|Total keyboard area||Alpha keys|
|Size||277 mm||98 mm||27,146 mm²||171 mm||51 mm||8,721 mm²|
|Versus full size||97%||89%||86%||99%||89%||89%|
Asus claims the keys offer 1.5 mm of travel, which seems about right based on my eyeball impressions. Each keystroke is satisfying, with a clearly defined actuation threshold and a solid bottom-out feel. Typing on the T300 is really quite an enjoyable experience.
Although flex is minimal even under heavy-handed typing, the frame does have some give. Holding the T300 by one of the front corners of the dock, as one might do when lifting the open clamshell off a table, causes the dock to warp visibly. Sometimes, the dock remains slightly bent, producing an unstable typing platform not unlike a table with one slightly shorter leg. The problem is easily remedied by gently bending the dock in the opposite direction, but I wish the frame were stiff enough to avoid the issue entirely. For what it’s worth, the tablet doesn’t warp when held in a similar position.
The touchpad’s 3.4″ x 1.8″ proportions are especially elongated, which seems fitting given the rest of the rest of the system. There’s still enough room for navigation, though. The recessed surface is bordered by chamfered edges, and tracking is silky smooth.
Users can tap or press to click, but as with most clicky touchpads, the hinged switch mechanism requires noticeably more force at the top of the tracking area than it does at the bottom. This Asus-branded touchpad supports the usual assortment of edge, two-, and three-finger gestures. The touchpad drivers also include a toggle switch for Mobile Control, an Android app that lets users control the T300 remotely via Bluetooth.
Bluetooth isn’t just for remote control; it’s also how the dock communicates with the tablet, and that’s a bit of a problem. While opening the clamshell instantly wakes the tablet, the keyboard remains asleep. You have to hit a key to wake it separately and then wait a moment while the wireless connection is established. The keyboard can’t be used to wake a sleeping system that’s been left open for an extended period, either. This behavior differs from true notebooks and even from previous Transformers, making the dock feel like a more distant accessory.
To be fair, the new dock does enable a few poses that were impossible on older Transformers. The tablet can be flipped in the dock so that it faces outward, letting the system assume stand, tilt, and flat forms. The dock can also be used when it’s completely separated from the tablet.
If you haven’t figured it out already, the keyboard has its own internal power source. This integrated battery charges via Micro USB, and it should deliver plenty of run time. A couple weeks of regular use only drained the battery to 28% according to Asus’ monitoring software. That handy little app lives in the taskbar notification area and includes an optional low-power alarm.
The T300 Chi ships with a Micro USB cable to facilitate charging the dock from the tablet. There’s also a Type-A adapter for the tablet’s Micro USB 3.0 port. The adapter smooths compatibility with standard PC peripherals, but it only taps into the USB 2.0 portion of the backward-compatible Micro 3.0 port, limiting bandwidth to Gen2 speeds. Asus should have included a proper USB 3.0 adapter, if only to provide a path for high-speed external storage.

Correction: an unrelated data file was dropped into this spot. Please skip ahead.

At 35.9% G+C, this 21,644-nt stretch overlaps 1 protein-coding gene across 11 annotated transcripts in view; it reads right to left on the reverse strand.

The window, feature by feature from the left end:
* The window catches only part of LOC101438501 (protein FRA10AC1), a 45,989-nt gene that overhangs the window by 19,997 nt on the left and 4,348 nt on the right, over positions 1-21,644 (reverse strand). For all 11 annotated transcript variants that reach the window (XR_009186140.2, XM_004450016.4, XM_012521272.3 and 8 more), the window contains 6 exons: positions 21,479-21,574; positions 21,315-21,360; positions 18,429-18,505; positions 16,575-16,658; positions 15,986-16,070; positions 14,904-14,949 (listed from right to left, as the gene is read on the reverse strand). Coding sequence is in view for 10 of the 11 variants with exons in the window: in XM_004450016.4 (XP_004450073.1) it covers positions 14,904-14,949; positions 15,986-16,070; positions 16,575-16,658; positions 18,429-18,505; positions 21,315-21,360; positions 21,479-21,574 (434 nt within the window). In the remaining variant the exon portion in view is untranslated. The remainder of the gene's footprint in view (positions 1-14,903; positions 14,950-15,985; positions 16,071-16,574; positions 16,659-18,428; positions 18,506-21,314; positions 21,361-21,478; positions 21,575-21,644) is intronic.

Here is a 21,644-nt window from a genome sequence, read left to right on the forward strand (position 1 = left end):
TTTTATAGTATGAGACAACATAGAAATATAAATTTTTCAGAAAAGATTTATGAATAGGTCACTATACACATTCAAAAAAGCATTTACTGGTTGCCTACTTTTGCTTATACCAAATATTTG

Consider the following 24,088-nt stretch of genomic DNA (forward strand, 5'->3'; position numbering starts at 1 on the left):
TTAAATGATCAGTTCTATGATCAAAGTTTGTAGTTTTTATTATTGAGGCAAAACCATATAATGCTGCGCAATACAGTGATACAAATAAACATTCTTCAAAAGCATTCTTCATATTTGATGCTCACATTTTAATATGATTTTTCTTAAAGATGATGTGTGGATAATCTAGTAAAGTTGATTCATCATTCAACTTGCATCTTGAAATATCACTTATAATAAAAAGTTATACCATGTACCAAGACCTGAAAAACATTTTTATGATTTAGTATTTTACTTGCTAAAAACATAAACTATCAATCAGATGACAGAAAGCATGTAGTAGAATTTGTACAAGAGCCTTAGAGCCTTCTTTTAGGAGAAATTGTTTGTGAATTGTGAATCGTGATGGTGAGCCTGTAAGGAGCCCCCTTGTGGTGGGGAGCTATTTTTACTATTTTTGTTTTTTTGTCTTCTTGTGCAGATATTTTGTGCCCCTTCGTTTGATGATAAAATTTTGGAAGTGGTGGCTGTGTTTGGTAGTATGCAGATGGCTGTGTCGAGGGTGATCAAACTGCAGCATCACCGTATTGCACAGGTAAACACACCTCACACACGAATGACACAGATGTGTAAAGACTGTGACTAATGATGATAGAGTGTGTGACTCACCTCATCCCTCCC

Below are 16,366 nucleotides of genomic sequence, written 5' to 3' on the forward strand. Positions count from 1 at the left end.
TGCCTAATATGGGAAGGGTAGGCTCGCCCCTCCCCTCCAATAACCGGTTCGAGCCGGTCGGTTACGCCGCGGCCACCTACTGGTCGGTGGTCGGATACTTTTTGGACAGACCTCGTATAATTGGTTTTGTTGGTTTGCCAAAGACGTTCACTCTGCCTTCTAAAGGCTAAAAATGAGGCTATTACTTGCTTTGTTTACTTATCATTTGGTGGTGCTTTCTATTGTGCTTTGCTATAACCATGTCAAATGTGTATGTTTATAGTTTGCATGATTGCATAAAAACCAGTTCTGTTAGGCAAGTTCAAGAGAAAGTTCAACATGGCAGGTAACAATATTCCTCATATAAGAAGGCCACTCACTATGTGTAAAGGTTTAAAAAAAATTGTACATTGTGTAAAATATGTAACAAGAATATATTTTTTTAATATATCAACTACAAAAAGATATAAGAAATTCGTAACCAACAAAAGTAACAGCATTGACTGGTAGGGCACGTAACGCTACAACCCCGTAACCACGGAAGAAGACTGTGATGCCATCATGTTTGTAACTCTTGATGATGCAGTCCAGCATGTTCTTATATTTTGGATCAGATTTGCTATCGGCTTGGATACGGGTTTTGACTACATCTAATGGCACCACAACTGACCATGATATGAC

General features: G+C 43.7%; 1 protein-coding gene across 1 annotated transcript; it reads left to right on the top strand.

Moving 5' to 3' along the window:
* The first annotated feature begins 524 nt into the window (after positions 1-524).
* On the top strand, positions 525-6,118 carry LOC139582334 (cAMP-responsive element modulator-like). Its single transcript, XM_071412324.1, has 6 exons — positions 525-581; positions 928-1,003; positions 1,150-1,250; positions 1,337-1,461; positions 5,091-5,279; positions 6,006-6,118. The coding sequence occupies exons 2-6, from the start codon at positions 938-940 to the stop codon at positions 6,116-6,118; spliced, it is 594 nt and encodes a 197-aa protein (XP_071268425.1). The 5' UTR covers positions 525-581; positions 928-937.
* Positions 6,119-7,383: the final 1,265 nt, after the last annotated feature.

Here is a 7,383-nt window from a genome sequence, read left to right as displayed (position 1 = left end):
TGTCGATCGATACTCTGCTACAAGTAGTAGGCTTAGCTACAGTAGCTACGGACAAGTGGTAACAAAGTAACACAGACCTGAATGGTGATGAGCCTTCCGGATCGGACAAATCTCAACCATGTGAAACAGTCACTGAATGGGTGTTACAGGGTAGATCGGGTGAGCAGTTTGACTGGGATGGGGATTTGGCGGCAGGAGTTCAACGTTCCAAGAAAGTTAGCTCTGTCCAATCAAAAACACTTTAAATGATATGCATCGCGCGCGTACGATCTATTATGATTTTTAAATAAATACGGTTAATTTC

While we’re on the subject of extras, the tablet comes with a 19V wall wart that’s only slightly larger than typical Micro USB chargers. The narrow body and two-pronged plug makes it easy to squeeze the charger into crowded power bars and wall outlets.
Now, let’s turn our attention to the T300’s display…
IPS goodness with high PPI
The entry-level T300 Chi has a respectable 1080p display, but our optioned-up unit kicks the resolution up to 2560×1440. This grid squeezes nearly twice the pixels into the same 12.5″ panel, resulting in a much higher 235 PPI. Impressively, that pixel density beats the 226 PPI boasted by the new MacBook’s Retina-branded display.
To my eyes, individual pixels are indistinguishable on the T300 Chi at normal viewing distances. Images are filled with sharp details, and text is spelled out with crisp characters. Jagged edges are faintly visible if I push my face right up to the screen, but focusing on them is difficult at such close proximity.
The 16:9 aspect ratio is great for movies and spreadsheets, but I’d prefer 16:10 or 3:2 proportions with a little more vertical area. At least the screen’s other attributes negate some of the pitfalls associated with its wide aspect ratio. The decent-sized panel doesn’t feel too cramped in any dimension, and the high PPI serves up lots of horizontal and vertical pixels regardless of the orientation.
A bonding process sandwiches the display layers together, with no air gaps between them. This approach helps to make the assembly thinner, of course, and it’s also supposed to reduce reflectivity. The key word there is reduce—not eliminate. When I’m using the system, my silhouette is still visible to me in the screen’s glossy coating, especially with darker backgrounds in brighter environments. To be fair, the reflections do seem a little more subdued than with previous Transformers.